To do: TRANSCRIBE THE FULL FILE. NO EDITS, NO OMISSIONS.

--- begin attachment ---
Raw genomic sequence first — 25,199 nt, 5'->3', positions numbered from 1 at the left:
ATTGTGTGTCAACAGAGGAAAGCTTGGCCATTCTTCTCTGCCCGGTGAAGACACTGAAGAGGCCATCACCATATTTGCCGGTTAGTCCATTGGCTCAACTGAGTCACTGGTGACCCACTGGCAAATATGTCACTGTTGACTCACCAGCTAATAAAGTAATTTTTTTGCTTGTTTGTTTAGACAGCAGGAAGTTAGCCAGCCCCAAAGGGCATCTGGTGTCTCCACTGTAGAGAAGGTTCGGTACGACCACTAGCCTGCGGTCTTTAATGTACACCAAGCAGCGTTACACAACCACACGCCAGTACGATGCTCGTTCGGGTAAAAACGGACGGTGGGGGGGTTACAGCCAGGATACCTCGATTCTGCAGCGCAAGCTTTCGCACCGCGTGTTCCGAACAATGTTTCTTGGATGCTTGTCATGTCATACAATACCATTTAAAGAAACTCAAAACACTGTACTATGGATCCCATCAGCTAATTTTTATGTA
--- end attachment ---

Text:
Raw genomic sequence first — 25,199 nt, 5'->3', positions numbered from 1 at the left:
ATTGTGTGTCAACAGAGGAAAGCTTGGCCATTCTTCTCTGCCCGGTGAAGACACTGAAGAGGCCATCACCATATTTGCCGGTTAGTCCATTGGCTCAACTGAGTCACTGGTGACCCACTGGCAAATATGTCACTGTTGACTCACCAGCTAATAAAGTAATTTTTTTGCTTGTTTGTTTAGACAGCAGGAAGTTAGCCAGCCCCAAAGGGCATCTGGTGTCTCCACTGTAGAGAAGGTTCGGTACGACCACTAGCCTGCGGTCTTTAATGTACACCAAGCAGCGTTACACAACCACACGCCAGTACGATGCTCGTTCGGGTAAAAACGGACGGTGGGGGGGTTACAGCCAGGATACCTCGATTCTGCAGCGCAAGCTTTCGCACCGCGTGTTCCGAACAATGTTTCTTGGATGCTTGTCATGTCATACAATACCATTTAAAGAAACTCAAAACACTGTACTATGGATCCCATCAGCTAATTTTTATGTA